Valanciunas has been on the radar of NBA personnel since leading Lithuania to the Under-16 European championship in 2008, where he won Most Valuable Player honors, followed by a strong turn at the Nike Juniors and a strong showing at the Under-19 European championships in 2009. He more than held his own against the other big NBA center prospect this year, Enes Kanter. Last year, he repeated the feat in leading his native country to the Under-18 title.

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Enes Kanter is perhaps the most physically mature center prospect, but he has the lowest ceiling.
Sam Forencich/NBAE via Getty Images

In a year where international prospects are among the best in the Draft, Valanciunas may well be the best of them, drawing comparisons to the Bulls' Joakim Noah because of his motor. Guys who play that hard usually get better at the things they're not good at now. The 6-foot-11 teenager is skinny, though, and will need to live in the weight room for a couple of years.

The biggest question about Valanciunas may be his contract. There are conflicting reports about how hard it will be for him to get out of the remaining three years of his deal with Lietuvos Rytas.

"The buyout's not bad," said a Central division executive, "but it exists, and it has many years on it."

Valanciunas may be worth the wait, but it's a gamble in a league that still remembers how Orlando has been left high and dry by Spanish star Fran Vazquez -- the 11th pick in 2005 who has yet to move to the NBA. And the looming lockout creates another set of uncertainties for international players -- and their agents -- who will think long and hard before signing an NBA contract with the possibility of not getting paid for a year. It may make more sense to stay in Europe and enjoy the guaranteed payday.

Valanciunas may be worth the risk.

"Whoever gets him, they're going to have a player," gushes a Pacific Division executive. "First of all, he has a motor. He plays hard and he has a huge (7-foot-6) wingspan. The only thing right now is he's light in the (behind). But he's got great hands. He's not a stiff; he's got a touch. He runs. Whether he can contain the post right now, I don't know; he's so light. But he's got a lot of (stuff) going for him."

Said another Pacific Rimmer: "That kid can play. Are there some considerations about his contract? Yes. But his age is legit. He's thin looking but I see him having good strength in the body he has. In two years, he could be cut pretty well. They don't lift (weights) the way we lift. He's not going to be Dwight Howard, but I see him as a kid that's not going to get pushed around in our league."

Lietuvos has used him in uncoventional ways, playing him almost exclusively inside instead of moving him around the perimeter, throwing him lobs instead of having him take jumpers. He doesn't come off of screens; frequently, he's the one setting the screens. The result is a player who may have a much quicker adjustment to the NBA game than most international players.

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Josh Harrellson vastly improved his game last season and could be a pick-and-pop big man.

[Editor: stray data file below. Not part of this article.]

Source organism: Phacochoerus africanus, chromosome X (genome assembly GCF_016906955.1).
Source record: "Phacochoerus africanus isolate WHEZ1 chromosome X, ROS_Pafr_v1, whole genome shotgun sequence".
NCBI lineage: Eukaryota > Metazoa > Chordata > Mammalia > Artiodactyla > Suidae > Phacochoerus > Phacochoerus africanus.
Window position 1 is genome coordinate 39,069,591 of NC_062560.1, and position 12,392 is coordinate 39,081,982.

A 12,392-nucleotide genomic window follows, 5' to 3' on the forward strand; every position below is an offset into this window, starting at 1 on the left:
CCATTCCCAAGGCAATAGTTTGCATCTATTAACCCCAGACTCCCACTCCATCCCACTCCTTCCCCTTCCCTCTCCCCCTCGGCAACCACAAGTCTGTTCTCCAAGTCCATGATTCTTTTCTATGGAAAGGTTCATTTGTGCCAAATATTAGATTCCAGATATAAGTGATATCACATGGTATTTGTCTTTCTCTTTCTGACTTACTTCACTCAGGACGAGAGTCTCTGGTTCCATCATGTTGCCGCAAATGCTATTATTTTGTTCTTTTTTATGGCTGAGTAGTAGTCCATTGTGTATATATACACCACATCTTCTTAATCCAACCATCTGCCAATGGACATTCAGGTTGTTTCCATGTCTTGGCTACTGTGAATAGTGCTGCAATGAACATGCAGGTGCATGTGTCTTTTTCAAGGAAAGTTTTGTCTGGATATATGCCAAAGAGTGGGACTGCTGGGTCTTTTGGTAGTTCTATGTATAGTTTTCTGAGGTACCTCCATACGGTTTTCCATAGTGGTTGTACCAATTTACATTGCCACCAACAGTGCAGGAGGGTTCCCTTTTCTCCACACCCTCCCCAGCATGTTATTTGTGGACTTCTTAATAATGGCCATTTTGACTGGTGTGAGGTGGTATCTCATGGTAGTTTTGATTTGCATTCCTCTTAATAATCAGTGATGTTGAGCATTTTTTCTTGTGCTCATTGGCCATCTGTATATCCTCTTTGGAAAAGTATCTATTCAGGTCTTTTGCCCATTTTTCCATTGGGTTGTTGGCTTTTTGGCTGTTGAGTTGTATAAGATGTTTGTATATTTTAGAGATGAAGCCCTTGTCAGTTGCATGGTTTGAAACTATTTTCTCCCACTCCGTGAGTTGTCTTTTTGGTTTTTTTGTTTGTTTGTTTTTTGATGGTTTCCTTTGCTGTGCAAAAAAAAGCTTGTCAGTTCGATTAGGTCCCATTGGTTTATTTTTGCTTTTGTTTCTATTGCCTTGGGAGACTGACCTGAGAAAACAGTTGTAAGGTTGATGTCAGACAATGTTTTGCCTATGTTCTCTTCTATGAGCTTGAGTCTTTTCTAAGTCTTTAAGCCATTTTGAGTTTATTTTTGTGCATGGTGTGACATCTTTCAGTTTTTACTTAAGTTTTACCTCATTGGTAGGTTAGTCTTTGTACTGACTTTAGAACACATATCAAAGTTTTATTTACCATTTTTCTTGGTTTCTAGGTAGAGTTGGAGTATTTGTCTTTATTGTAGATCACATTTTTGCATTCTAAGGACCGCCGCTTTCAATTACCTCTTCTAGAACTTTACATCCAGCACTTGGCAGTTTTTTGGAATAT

Mike Ehrmann/Getty Images

In addition, those who have seen Valanciunas play describe him as playing with a great spirit and bounce to his step. In layup lines, when European players are more rigid and strict in their movements, Valanciunas has been known to go between his legs, go behind his back and put on a dunk show just like his NBA brethren frequently do.

Said a Pacific scout: "I really love the kid. He's not the greatest athlete in the world, but neither is Marc Gasol. He is really skilled. His upside is off the charts. And he's Lithuanian, so he really likes to play. He is so talented, and the first to practice and the last to leave every day. He's probably not as ready to play as Kanter because Kanter is physically more mature, but Kanter has a ceiling."

Speaking of which, Kanter has taken his own circuitous route to the NBA, having been declared ineligible by the NCAA last November before playing a game for Kentucky, a ruling twice upheld on appeals by the school. Kanter's family had accepted $33,000 in benefits while he played for the Fenerbahce club in his native Turkey in 2008-09. Kanter and Kentucky argued that most of that money went for the school he attended while playing. The NCAA wasn't moved.

That decision has created a schism between NBA types, who haven't seen Kanter play since then, other than his star turn at the Nike Hoop Summit in Portland last year.

"To take a kid that high who essentially hasn't played in a year and a half, and the last game he played in was a JUCO game, it will take a very strong GM to draft him," a Central division personnel director said. "I don't know how many of the GMs with top 10 picks have ever seen this kid play. At the end of the day, he might be a riskier pick than Valanciunas."

Kanter was allowed to practice this season with Kentucky, however, and NBA scouts were allowed to attend many of the workouts. Many days, Kanter worked out against senior Josh Harrellson, another top center prospect. That has alleviated the concerns of a few teams.

"Me personally, I wouldn't be concerned," said a Pacific division exec. "Most of the people who have done their homework have been able to see him in person. I did. Anybody who thought they may have been interested should have been there. I bet you anybody in the top five was in those practices more than once. And (Kentucky coach John) Calipari practices most of the time. He went against Harrellson. But you could have seen him go against Vanderbilt or Florida and you might not see him go up against a guy better than Harrellson. Sometimes there's a roadblock that says, 'We shouldn't draft this guy.' There's none of that here."

Another scout says the rust is a concern. "But again, you look at him, the one time we could look at him, at the Hoops Summit, and he dominated the game," said the scout, who evaluates Kanter like other European prospects in recent years that didn't play very much for their teams but were able to demonstrate their skills to NBA scouts in practices before the Draft.